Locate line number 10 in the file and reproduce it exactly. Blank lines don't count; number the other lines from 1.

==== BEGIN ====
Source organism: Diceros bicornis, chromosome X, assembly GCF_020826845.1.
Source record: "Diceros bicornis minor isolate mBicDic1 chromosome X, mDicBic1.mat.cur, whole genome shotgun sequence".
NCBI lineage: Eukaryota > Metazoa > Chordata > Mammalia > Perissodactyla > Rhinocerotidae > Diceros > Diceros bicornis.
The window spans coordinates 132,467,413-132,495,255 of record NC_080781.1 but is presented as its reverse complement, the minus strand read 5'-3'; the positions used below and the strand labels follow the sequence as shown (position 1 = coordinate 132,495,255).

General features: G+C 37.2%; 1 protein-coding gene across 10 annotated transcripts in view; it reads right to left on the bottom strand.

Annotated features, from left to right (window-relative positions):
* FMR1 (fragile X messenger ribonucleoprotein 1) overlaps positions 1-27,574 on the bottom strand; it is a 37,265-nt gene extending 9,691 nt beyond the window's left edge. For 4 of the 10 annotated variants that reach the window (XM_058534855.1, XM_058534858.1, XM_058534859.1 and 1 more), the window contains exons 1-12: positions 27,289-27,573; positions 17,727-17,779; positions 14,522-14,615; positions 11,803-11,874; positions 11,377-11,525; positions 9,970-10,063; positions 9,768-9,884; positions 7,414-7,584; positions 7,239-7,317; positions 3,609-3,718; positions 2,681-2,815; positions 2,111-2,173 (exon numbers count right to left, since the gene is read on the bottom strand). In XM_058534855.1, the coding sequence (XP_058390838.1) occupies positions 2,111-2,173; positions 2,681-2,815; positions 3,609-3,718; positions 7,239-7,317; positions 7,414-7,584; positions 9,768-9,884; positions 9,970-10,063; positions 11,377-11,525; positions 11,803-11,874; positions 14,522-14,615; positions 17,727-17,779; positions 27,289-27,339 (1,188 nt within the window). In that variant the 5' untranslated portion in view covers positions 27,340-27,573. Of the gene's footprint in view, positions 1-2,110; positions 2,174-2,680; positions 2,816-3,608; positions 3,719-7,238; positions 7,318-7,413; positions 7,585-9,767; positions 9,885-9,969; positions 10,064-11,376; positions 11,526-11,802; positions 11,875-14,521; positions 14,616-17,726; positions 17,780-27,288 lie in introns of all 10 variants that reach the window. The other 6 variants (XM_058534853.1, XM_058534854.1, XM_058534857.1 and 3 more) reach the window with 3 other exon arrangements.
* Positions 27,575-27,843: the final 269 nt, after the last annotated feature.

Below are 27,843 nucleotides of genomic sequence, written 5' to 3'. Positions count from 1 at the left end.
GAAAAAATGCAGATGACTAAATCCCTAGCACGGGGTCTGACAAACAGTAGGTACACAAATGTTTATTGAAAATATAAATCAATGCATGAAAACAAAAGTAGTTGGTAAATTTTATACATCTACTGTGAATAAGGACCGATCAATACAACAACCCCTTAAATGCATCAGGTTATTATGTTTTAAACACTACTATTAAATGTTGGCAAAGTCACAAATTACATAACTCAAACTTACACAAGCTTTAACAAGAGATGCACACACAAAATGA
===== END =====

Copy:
GAAAAAATGCAGATGACTAAATCCCTAGCACGGGGTCTGACAAACAGTAGGTACACAAATGTTTATTGAAAATATAAATCAATGCATGAAAACAAAAGTAGTTGGTAAATTTTATACATCTACTGTGAATAAGGACCGATCAATACAACAACCCCTTAAATGCATCAGGTTATTATGTTTTAAACACTACTATTAAATGTTGGCAAAGTCACAAATTACATAACTCAAACTTACACAAGCTTTAACAAGAGATGCACACACAAAATGA